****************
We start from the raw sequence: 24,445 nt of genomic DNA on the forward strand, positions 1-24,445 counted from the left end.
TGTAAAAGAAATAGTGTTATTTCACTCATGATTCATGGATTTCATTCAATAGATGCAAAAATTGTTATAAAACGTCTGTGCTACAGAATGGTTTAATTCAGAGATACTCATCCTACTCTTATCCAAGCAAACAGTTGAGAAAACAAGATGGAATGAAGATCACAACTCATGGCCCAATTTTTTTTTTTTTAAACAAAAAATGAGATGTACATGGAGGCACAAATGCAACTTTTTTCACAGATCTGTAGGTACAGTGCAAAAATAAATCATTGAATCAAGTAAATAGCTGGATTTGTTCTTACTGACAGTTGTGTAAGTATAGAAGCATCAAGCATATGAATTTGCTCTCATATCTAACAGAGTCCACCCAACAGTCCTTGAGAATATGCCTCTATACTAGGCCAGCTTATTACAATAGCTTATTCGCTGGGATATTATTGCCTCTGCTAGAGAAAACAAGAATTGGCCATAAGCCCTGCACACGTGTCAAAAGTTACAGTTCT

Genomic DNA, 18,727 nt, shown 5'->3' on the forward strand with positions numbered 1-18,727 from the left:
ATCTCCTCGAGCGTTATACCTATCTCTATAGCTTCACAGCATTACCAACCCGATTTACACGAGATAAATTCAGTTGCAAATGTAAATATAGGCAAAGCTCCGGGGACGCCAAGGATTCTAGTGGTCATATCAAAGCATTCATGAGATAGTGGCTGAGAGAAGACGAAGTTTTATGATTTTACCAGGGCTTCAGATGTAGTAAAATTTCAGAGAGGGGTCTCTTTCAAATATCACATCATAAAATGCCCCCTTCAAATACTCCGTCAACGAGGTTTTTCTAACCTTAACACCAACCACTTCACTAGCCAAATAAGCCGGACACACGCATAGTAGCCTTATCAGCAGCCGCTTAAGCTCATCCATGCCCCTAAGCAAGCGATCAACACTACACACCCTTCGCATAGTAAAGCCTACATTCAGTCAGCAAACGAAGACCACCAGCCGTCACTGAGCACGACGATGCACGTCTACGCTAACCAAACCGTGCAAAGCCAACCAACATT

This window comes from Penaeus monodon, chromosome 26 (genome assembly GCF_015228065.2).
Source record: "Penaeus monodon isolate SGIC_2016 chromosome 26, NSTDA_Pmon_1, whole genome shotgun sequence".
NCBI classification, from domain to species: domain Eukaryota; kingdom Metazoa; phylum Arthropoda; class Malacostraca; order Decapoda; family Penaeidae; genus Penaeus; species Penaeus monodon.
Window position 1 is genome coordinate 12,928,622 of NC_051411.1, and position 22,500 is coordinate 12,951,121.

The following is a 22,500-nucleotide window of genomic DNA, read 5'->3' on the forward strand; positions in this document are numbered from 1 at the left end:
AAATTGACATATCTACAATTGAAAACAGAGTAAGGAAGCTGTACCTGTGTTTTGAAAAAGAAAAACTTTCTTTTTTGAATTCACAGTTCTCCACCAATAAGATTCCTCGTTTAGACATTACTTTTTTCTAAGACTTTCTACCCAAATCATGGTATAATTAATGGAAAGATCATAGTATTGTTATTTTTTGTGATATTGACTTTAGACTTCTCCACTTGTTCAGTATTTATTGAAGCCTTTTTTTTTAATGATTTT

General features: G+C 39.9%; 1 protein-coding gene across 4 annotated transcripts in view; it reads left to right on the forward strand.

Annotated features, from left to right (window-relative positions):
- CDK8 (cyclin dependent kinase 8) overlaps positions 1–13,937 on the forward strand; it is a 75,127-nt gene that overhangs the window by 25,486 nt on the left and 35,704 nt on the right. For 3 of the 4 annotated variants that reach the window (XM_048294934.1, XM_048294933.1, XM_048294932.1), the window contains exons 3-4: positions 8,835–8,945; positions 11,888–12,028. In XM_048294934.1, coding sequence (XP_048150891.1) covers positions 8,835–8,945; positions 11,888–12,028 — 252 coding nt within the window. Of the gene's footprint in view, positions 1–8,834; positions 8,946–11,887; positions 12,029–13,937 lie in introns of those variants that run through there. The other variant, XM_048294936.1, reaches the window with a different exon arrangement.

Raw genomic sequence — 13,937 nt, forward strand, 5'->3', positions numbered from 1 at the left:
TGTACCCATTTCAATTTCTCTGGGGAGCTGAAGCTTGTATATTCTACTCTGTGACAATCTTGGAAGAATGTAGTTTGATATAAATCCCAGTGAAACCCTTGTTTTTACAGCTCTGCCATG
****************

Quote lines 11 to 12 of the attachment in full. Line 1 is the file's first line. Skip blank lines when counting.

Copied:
General features: G+C 39.9%; 1 protein-coding gene across 4 annotated transcripts in view; it reads left to right on the forward strand.

Annotated features, from left to right (window-relative positions):